Dietary inflammatory index in patients with Alzheimer's dementia compared to controls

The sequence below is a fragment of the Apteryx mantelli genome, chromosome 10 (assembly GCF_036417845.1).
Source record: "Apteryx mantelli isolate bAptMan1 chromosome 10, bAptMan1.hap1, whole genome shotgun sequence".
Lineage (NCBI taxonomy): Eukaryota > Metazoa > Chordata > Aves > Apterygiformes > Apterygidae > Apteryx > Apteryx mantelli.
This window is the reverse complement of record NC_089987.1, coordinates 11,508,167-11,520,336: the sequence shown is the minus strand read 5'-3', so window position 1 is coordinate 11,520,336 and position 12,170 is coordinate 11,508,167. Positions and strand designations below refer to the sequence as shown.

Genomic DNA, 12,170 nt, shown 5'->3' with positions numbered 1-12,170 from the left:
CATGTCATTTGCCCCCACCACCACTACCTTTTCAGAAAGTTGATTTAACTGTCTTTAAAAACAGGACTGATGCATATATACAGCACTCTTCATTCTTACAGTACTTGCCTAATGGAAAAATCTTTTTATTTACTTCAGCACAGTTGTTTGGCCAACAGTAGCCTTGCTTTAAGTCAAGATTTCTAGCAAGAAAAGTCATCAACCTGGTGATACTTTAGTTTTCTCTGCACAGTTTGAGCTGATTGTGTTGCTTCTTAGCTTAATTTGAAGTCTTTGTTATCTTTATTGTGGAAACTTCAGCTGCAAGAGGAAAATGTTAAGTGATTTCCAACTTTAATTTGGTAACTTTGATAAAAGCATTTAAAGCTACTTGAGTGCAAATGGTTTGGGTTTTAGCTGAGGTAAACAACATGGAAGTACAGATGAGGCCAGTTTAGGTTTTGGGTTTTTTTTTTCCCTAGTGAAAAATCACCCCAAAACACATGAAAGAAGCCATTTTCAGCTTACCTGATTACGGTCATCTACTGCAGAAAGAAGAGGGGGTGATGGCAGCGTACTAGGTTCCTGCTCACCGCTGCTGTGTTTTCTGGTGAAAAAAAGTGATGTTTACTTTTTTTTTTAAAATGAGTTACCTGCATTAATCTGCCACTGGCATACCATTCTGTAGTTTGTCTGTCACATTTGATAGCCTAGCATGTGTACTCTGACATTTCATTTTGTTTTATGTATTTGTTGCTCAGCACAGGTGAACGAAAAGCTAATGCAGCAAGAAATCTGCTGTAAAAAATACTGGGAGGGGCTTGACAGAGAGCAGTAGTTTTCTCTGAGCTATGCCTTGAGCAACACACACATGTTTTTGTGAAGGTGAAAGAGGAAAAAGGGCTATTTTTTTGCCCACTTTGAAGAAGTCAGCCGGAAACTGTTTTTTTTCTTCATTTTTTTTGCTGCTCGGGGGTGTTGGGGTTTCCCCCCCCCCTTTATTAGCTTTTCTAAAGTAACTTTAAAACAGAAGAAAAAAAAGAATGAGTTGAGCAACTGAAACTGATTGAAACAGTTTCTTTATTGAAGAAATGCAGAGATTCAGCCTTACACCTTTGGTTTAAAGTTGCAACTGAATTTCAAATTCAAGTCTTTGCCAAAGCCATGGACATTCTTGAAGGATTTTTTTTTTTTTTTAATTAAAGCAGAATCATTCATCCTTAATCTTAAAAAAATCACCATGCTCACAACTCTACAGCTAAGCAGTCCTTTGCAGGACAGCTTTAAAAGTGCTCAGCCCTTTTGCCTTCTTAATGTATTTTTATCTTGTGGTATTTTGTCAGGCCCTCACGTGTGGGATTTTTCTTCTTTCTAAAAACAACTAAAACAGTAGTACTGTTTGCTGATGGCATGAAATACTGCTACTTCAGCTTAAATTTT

Alzheimer's dementia (AD) is a chronic neurodegenerative disease causing progressive memory loss, cognitive decline across numerous domains, and, eventually, loss of daily living activities. Mild cognitive impairment (MCI) is a significant risk factor for the development of Alzheimer's disease and is believed to be the mildest endpoint on the spectrum of AD. However, not all patients with MCI progress to AD. Understanding individual, modifiable factors influencing differences between MCI and AD can help us understand why some patients progress and others do not. One such well-studied, modifiable factor is diet. The dietary inflammatory index (DII) evaluates various dietary components on how their pro-and anti-inflammatory properties and is a tool that enables us to analyze how pro-or anti-inflammatory an individual's diet is. We found that DII significantly differs between controls, patients with MCI, and patients with AD; controls have the most anti-inflammatory diet and patients with AD having the least anti-inflammatory diet. This evidence supports the crucial role of diet and chronic inflammation in the development and progression of AD.
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